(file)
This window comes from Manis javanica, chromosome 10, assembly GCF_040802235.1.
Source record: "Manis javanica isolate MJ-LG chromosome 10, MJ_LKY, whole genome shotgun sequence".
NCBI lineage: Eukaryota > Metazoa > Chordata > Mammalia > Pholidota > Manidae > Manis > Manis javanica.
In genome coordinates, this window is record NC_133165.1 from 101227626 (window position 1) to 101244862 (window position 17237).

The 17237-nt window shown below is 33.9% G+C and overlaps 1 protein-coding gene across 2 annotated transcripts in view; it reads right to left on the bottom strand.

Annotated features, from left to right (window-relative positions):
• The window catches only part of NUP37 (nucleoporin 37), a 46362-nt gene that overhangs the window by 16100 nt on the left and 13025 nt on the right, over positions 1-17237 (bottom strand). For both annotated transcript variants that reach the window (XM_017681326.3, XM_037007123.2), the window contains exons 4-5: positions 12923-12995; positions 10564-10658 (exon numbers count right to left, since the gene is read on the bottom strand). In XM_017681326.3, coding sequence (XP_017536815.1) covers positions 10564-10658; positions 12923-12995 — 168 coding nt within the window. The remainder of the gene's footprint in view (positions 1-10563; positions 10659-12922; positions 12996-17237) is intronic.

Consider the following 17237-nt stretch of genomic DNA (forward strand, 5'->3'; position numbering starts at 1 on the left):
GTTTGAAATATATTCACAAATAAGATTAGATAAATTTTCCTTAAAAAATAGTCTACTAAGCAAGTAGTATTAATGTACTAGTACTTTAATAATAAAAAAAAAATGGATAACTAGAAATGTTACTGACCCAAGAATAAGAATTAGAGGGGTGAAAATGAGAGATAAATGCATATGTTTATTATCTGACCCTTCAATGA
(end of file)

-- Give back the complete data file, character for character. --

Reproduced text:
This window comes from Manis javanica, chromosome 10, assembly GCF_040802235.1.
Source record: "Manis javanica isolate MJ-LG chromosome 10, MJ_LKY, whole genome shotgun sequence".
NCBI lineage: Eukaryota > Metazoa > Chordata > Mammalia > Pholidota > Manidae > Manis > Manis javanica.
In genome coordinates, this window is record NC_133165.1 from 101227626 (window position 1) to 101244862 (window position 17237).

The 17237-nt window shown below is 33.9% G+C and overlaps 1 protein-coding gene across 2 annotated transcripts in view; it reads right to left on the bottom strand.

Annotated features, from left to right (window-relative positions):
• The window catches only part of NUP37 (nucleoporin 37), a 46362-nt gene that overhangs the window by 16100 nt on the left and 13025 nt on the right, over positions 1-17237 (bottom strand). For both annotated transcript variants that reach the window (XM_017681326.3, XM_037007123.2), the window contains exons 4-5: positions 12923-12995; positions 10564-10658 (exon numbers count right to left, since the gene is read on the bottom strand). In XM_017681326.3, coding sequence (XP_017536815.1) covers positions 10564-10658; positions 12923-12995 — 168 coding nt within the window. The remainder of the gene's footprint in view (positions 1-10563; positions 10659-12922; positions 12996-17237) is intronic.

Consider the following 17237-nt stretch of genomic DNA (forward strand, 5'->3'; position numbering starts at 1 on the left):
GTTTGAAATATATTCACAAATAAGATTAGATAAATTTTCCTTAAAAAATAGTCTACTAAGCAAGTAGTATTAATGTACTAGTACTTTAATAATAAAAAAAAAATGGATAACTAGAAATGTTACTGACCCAAGAATAAGAATTAGAGGGGTGAAAATGAGAGATAAATGCATATGTTTATTATCTGACCCTTCAATGA